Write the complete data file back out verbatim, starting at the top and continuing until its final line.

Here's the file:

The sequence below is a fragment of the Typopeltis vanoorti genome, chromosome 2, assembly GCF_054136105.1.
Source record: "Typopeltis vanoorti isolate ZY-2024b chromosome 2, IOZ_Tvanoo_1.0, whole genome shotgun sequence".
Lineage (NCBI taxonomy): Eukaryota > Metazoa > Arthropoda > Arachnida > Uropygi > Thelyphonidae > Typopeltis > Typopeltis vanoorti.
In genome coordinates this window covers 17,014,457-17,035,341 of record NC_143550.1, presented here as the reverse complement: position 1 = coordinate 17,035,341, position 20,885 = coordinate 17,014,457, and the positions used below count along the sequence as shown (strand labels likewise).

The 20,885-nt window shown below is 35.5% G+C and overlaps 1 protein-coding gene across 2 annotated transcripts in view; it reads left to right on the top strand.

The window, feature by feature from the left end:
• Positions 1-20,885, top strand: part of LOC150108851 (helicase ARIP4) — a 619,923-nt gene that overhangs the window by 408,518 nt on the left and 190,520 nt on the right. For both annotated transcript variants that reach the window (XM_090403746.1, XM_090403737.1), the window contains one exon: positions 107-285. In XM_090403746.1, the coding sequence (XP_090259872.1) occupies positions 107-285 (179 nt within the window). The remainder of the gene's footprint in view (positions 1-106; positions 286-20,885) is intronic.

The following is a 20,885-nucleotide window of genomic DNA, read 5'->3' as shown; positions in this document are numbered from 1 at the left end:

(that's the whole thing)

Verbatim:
The sequence below is a fragment of the Typopeltis vanoorti genome, chromosome 2, assembly GCF_054136105.1.
Source record: "Typopeltis vanoorti isolate ZY-2024b chromosome 2, IOZ_Tvanoo_1.0, whole genome shotgun sequence".
Lineage (NCBI taxonomy): Eukaryota > Metazoa > Arthropoda > Arachnida > Uropygi > Thelyphonidae > Typopeltis > Typopeltis vanoorti.
In genome coordinates this window covers 17,014,457-17,035,341 of record NC_143550.1, presented here as the reverse complement: position 1 = coordinate 17,035,341, position 20,885 = coordinate 17,014,457, and the positions used below count along the sequence as shown (strand labels likewise).

The 20,885-nt window shown below is 35.5% G+C and overlaps 1 protein-coding gene across 2 annotated transcripts in view; it reads left to right on the top strand.

The window, feature by feature from the left end:
• Positions 1-20,885, top strand: part of LOC150108851 (helicase ARIP4) — a 619,923-nt gene that overhangs the window by 408,518 nt on the left and 190,520 nt on the right. For both annotated transcript variants that reach the window (XM_090403746.1, XM_090403737.1), the window contains one exon: positions 107-285. In XM_090403746.1, the coding sequence (XP_090259872.1) occupies positions 107-285 (179 nt within the window). The remainder of the gene's footprint in view (positions 1-106; positions 286-20,885) is intronic.

The following is a 20,885-nucleotide window of genomic DNA, read 5'->3' as shown; positions in this document are numbered from 1 at the left end: